in the sump of the boat, face down. Notice how the signal strength decreases. The second bottom signal will probably disappear and the bottom signal intensity will likely decrease.
19
3. Now move the transducer around to find the best location with the
strongest possible bottom signal. If you find a spot with an acceptable
bottom signal, mark the location and move on to step 4.
If you can not get an acceptable bottom signal, try turning up the sensitivity by three or five keystrokes and then move the transducer around
once more. If you find a spot that works, mark it and move on to step 4.
If you have to turn up sensitivity by more than five keystrokes to get a
good signal, the transducer should be mounted on the outside of the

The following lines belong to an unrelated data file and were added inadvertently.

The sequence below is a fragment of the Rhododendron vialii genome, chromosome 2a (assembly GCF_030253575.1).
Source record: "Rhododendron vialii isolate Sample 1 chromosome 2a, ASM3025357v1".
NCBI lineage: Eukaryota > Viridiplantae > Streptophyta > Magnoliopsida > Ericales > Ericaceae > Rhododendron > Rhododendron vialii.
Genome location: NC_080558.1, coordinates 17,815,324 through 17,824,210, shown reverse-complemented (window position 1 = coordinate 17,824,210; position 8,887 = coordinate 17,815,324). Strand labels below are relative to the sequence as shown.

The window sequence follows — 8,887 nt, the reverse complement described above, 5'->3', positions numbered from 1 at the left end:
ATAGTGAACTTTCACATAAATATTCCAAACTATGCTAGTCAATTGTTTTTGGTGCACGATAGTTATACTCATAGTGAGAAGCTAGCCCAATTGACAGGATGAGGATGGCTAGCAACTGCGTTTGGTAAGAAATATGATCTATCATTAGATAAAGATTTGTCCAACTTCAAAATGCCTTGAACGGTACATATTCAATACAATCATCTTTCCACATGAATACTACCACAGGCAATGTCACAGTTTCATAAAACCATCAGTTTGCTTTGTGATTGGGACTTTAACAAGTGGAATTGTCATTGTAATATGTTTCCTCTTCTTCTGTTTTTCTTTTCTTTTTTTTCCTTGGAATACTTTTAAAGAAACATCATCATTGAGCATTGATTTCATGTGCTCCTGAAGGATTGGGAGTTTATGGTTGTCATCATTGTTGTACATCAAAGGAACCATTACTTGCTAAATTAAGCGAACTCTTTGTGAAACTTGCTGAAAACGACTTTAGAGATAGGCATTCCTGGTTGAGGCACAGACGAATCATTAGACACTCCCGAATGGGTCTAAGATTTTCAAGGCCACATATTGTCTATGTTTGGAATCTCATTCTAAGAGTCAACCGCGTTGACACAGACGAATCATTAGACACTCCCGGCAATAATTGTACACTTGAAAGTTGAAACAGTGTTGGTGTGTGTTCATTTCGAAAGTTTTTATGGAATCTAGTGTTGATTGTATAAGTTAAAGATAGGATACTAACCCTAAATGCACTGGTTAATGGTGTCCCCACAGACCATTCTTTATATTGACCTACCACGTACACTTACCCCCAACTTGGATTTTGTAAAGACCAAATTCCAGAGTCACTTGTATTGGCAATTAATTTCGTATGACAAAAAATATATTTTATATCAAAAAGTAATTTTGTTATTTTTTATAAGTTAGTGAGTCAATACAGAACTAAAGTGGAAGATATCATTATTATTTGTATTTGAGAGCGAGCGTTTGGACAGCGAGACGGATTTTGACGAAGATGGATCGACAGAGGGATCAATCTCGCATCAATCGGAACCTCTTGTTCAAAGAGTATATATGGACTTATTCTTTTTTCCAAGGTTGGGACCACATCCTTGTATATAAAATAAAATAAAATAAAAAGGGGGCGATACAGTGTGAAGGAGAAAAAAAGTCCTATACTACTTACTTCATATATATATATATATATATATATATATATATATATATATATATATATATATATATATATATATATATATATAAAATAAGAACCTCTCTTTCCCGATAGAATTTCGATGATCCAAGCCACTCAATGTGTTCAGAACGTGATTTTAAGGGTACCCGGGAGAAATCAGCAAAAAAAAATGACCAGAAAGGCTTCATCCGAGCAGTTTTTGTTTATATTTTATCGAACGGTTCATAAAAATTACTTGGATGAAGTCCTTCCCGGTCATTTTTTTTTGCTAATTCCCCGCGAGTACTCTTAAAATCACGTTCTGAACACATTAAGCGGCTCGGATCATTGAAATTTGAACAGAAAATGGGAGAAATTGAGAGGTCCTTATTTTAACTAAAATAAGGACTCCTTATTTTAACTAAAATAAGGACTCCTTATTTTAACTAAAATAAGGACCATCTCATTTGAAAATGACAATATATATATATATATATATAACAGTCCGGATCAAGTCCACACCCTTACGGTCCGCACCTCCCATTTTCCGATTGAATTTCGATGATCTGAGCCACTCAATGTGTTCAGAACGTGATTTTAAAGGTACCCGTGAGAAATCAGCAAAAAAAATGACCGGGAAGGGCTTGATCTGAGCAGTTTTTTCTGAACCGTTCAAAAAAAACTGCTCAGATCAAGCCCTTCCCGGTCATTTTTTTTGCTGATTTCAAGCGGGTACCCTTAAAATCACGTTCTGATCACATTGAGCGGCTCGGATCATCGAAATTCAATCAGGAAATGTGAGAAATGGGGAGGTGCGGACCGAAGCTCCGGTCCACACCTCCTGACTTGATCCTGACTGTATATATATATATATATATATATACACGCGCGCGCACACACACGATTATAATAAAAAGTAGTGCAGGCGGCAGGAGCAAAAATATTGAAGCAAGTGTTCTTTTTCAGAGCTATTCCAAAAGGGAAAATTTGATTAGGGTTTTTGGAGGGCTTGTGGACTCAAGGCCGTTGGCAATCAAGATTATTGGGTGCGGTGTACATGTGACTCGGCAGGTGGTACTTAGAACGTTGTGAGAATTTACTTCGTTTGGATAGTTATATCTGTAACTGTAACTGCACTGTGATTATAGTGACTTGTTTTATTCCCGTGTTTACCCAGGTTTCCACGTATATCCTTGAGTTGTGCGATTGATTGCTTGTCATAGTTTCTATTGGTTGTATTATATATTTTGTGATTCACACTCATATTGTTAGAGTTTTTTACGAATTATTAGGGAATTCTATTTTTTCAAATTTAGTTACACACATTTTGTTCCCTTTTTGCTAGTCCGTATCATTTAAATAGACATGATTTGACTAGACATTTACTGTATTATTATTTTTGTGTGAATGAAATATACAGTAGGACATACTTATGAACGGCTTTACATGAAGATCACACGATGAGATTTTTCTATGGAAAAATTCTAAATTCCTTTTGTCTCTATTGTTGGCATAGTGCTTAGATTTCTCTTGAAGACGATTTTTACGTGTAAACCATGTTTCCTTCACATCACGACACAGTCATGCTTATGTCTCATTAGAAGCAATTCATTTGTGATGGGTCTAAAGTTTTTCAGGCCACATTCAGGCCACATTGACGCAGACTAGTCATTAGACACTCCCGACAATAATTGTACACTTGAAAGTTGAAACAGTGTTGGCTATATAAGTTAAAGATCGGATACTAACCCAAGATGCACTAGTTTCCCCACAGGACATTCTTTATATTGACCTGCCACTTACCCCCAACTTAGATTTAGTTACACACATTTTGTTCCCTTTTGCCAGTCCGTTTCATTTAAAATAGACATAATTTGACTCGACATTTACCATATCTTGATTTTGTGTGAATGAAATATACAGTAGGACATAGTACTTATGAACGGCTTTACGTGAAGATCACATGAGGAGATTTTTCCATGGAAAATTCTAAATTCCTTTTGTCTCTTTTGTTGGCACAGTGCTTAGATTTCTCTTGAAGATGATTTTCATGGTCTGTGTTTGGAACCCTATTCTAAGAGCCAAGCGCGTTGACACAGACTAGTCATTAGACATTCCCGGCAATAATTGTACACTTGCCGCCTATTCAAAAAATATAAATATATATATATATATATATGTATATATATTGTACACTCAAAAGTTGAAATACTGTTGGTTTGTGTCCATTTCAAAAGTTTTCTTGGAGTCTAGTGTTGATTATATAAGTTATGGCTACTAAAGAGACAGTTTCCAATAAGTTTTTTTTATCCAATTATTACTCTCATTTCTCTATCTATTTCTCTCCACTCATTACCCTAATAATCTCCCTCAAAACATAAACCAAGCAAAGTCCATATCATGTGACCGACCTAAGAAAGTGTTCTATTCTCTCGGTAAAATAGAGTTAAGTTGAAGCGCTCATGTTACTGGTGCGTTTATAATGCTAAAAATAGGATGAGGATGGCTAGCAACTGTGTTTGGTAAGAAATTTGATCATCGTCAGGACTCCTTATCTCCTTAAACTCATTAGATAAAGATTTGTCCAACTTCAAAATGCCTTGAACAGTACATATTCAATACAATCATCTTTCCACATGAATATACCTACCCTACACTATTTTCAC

hull. This is especially true if you have to turn sensitivity all the way
up to get a decent bottom signal.
4. Most people can get good results by following steps 1 through 3, so
this step is optional. If you want to make an extra effort to be absolutely sure that your selected location will work under all conditions,
make a test run with the boat on plane and observe the bottom signal.
You will need to figure some way to prop the transducer into position
while you make your test run. A brick or two might be sufficient to hold
it in place.
5. When you are satisfied with a location, mark it and proceed with the
installation.
Transducer location
(trolling speed)
Transducer location
(high speed)
Shoot-thru-hull transducer locations for
high speed or trolling speed operation.
20
Shoot-thru-hull Installation
1. Make sure the area is clean, dry and free of oil or grease, then sand
both the inside surface of the hull and the face of the transducer with